by EDWINA FRANCISCO
by ASTRID VERDUGO
By LYNDAJOE ECHERIVEL
Pima Community College student dancers will present a dance concert, DANCE FUSION, on Dec. 9-10.
The innovative and unexpected blend of choreography and music will take place at PCC Center for the Arts Proscenium Theatre on West Campus at 7:30 p.m. on Friday and 2 p.m. and 7:30 p.m. on Saturday.
Under the direction of Aurora Goncalves-Shaner, Pima students, faculty and guest artists from the University of Arizona will perform various dance styles fused together in a variety of movements from classical to contemporary to cultural.
The performance will include a vibrant blend of physicality and musicality with contrasting music. The diverse selections from the program include the fusion of ballet, jazz, break-dancing, hip-hop and folkorico to music by a string quartet.
Tickets are $10, with discounts available. Tickets are available at the Center for the Arts box office, located on West Campus at 2202 W. Anklam Road. Box-office hours are Tuesday-Friday, noon-5 p.m. and one hour before performances. For more information call 206-6986, email email@example.com or visit online at pima.edu/cfa.
by LAURA BLANDBURG
BY WHITNEY BILLINGS
Stage lights shine brightly, reflecting the pink sequence of Regine Ray’s meticulously put-together wardrobe.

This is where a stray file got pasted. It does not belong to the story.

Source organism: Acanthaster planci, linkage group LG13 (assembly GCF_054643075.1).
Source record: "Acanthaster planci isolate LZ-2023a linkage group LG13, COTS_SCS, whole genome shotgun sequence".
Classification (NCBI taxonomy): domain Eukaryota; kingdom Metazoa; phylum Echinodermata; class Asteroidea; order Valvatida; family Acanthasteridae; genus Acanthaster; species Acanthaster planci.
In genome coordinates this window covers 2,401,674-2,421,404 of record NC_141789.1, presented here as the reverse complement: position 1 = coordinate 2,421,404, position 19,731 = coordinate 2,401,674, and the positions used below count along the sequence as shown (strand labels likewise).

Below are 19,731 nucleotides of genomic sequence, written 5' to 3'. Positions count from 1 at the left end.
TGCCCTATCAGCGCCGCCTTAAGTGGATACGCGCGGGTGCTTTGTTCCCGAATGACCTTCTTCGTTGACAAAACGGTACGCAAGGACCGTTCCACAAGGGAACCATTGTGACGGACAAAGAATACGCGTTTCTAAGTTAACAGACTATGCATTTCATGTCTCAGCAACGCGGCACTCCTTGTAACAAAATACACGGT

Two words can be used to describe her… glamorous diva!
You would never know that come daytime this diva is a simple guy, born in Nashville, Tenn., and raised on a farm in Illinois.
Ryan Klenke is a simple down-to-earth student at Pima Community College. After changing his major three times, he decided on sociology.
His two identities are completely separate — very different individuals in one body.
“Regine is glamorous with such a sweet personality,” he says. “Ryan is a chill and laid back all-American guy. He can shoot a gun and all that jazz.”
Klenke moved to Tucson around the age of 14, which was also the same age he came out as gay to his family and friends. His family did not take the news well, which has caused distance.
“It was very difficult,” he said.
After surviving the emotional heartache of coming out to family and friends, a few years later Klenke faced the obstacle of two broken legs, the result of a serious car accident.
“This was by far the biggest obstacle in my life emotionally, physically and financially,” Klenke said.
When he was 19, Klenke found a new sense of belonging performing in a charity drag show.
“I never knew I would keep doing it professionally,” he said. “It just kind of happened.”